MASTER LIMITED PARTNERSHIPS (MLPs)
December 11, 2013
Master Limited Partnerships (MLPs), also known as Publicly Traded Partnerships (PTPs) have become popular investment vehicles in recent years. They are a refinement of the limited partnerships (Shelter LPs) that were in vogue in the tax shelter era of the 1970s. The following discussion addresses the tax implications of MLPs and is subject to the prime directive that investments should be evaluated as investments first, and then consideration should be given to the tax issues as a refinement to that analysis.
Unlike the Shelter LPs, MLPs trade like stocks on pubic exchanges, are priced like stocks (i.e. not in terms of thousands of dollars per units), and usually own operating businesses rather than real estate.
Unlike stocks, however, MLPs are subject to an entirely different tax structure and this gives rise to the complications of owning MLPs. MLPs operate within the partnership tax rules, which were first enacted in the simpler days of local businesses and professional firms operating in partnership format. Thus, today’s MLPs operate under tax rules that really are a suit made for a thinner and shorter person. Add the complexity of the passive loss rules and you have tax reporting that is a quantum leap from that associated with stock ownership.
First, MLPs do not pay tax; the partners pay tax on their pro rata share of the partnership income. As an economic concept, this is a plus (avoiding the double layer of taxes in the corporation/shareholder relationship). But this is where complications start. Under the partnership rules, the partnership activity must be ‘separately stated’, i.e. unlike a corporate dividend, where the income is one number, reported as a dividend, partnerships report the activity on a Schedule K-1 (copy attached). Therefore, operating income (or loss) is reported on Schedule E (either page 1 or page 2, depending on the type of activity), interest and dividend income on Schedule B, credits on the applicable credit schedule, etc.
Second, operating losses and real estate losses in turn are subject to the passive loss restrictions, which means that, generally, the losses are not deductible until there are items of passive income or until the investment is sold. Curiously, passive losses for non-public partnerships are reported on the tax return and tracked as a carry forward; however, MLP losses are not reported and therefore must be tracked on separate work papers.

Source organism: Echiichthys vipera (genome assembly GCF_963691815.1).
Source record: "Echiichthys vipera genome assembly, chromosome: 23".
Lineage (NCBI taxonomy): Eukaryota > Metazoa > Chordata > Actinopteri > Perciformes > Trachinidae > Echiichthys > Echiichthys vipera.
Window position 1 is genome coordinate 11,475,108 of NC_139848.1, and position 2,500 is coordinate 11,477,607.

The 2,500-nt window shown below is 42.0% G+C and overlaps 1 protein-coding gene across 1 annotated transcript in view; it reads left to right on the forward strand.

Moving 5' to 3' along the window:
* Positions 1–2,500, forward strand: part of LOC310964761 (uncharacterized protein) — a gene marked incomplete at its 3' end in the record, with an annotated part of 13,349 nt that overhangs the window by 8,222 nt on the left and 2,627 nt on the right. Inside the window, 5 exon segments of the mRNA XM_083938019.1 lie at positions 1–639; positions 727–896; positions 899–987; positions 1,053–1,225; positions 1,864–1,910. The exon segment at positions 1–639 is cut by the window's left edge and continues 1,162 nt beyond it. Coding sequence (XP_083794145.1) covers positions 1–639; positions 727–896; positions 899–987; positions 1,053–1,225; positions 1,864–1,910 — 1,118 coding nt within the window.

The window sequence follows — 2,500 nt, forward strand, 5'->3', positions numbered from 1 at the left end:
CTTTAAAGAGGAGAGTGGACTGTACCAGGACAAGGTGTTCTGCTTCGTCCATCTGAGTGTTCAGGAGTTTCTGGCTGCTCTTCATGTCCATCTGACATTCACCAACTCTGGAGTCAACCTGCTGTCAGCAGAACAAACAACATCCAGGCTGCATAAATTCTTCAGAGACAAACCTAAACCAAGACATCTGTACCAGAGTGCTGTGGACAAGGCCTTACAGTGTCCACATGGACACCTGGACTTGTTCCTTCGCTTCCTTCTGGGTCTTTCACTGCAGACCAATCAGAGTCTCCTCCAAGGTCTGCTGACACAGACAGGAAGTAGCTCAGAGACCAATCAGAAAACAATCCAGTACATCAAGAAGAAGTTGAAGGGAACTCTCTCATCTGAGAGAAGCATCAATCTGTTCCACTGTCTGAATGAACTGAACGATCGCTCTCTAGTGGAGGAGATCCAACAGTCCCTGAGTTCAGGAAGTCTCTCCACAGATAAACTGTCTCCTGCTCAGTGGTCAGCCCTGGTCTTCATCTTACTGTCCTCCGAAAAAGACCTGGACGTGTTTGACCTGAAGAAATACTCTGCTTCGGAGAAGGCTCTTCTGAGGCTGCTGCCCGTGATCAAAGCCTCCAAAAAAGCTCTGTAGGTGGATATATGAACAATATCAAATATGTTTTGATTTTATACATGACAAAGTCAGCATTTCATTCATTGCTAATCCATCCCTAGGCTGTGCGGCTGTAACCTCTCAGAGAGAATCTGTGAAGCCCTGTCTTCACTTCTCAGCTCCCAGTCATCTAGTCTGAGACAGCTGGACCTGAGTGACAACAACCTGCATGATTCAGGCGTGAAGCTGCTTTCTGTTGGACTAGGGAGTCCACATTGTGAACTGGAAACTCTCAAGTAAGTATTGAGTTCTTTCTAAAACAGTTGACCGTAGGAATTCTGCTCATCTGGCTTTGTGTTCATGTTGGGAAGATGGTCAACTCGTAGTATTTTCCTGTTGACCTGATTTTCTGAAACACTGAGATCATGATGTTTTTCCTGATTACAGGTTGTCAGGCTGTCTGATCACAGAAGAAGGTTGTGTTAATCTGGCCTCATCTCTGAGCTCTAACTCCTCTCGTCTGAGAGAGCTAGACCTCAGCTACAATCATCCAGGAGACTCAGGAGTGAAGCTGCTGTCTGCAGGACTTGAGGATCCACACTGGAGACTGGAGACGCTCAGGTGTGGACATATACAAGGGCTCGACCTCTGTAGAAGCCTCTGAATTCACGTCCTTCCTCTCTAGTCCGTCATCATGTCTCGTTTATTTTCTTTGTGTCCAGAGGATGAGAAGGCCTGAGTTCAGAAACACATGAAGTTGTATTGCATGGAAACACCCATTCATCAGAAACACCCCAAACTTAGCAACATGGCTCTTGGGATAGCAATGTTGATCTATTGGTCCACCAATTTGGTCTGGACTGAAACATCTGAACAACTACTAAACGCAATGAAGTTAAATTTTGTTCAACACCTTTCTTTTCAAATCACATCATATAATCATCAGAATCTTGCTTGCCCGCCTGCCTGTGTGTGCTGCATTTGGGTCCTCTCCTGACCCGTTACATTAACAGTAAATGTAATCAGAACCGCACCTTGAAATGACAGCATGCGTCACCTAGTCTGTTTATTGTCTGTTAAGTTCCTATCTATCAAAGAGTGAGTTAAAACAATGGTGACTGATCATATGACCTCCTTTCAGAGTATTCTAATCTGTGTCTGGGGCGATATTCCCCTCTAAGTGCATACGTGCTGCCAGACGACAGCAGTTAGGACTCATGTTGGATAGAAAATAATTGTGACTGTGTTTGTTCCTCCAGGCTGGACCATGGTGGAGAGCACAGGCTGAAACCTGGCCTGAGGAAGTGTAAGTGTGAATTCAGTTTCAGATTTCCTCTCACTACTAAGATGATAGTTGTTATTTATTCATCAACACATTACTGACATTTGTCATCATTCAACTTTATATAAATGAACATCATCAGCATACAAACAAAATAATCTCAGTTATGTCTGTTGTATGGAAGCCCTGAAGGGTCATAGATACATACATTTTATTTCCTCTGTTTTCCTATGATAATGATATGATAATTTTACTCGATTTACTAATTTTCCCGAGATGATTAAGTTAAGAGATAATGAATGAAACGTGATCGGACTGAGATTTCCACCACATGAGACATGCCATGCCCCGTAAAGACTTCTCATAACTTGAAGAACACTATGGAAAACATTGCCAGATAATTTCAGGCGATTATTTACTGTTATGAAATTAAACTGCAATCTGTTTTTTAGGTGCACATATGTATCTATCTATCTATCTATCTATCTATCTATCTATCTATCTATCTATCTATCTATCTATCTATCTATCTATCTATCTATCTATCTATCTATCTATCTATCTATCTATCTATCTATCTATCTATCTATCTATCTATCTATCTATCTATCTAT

Third, MLP distributions are not subject to tax (unless the distribution exceeds the remaining basis). In many cases, that means that investors receive tax deferred (not tax free) distributions. On the other hand, if distributions exceed basis, then income is recognized.
Fourth, when the MLP is sold, the difference between the sales price and the basis will be taxable gain. Now we arrive at a complication. The amount of cost basis reported on the brokerage statement is in fact not the real basis. For an MLP unit, the cost basis is increased by any income reported to the partner, but reduced by any losses, deductions or distributions. However, these amounts are not tracked by the brokerage firm.
All of this means that when an MLP unit is sold, the basis must be recalculated to determine the gain or loss, and how much is capital gain and how much is ordinary gain. On the other hand, the suspended losses (see above) that have floated in the background now become deductible.
Fortunately, some of the information is usually available at the MLP’s website; log onto the website, enter the taxpayers Social Security Number, and the underlying tax data is reported. The other will have been maintained by the tax return preparer. Nonetheless, there will be a significant amount of information to be inputted to cover all the tax bases.
With MLPs, as with any investment, the first question is the investment quality. Once the investor is comfortable with the MLP as an investment, consider the tax ramifications. The fact that the MLPs do not pay taxes is, economically, an additional advantage. The caveat is the cost of dealing with tax complexity and the taxes due at sale.
*IRS CIRCULAR 230 DISCLOSURE: To ensure compliance with requirements imposed by the IRS, we inform you that any U.S. tax advice contained in this communication (including any attachments) is not intended or written to be used, and cannot be used, for the purpose of (i) avoiding penalties under the Internal Revenue Code or (ii) promoting, marketing, or recommending to another party any transaction or matter addressed herein.
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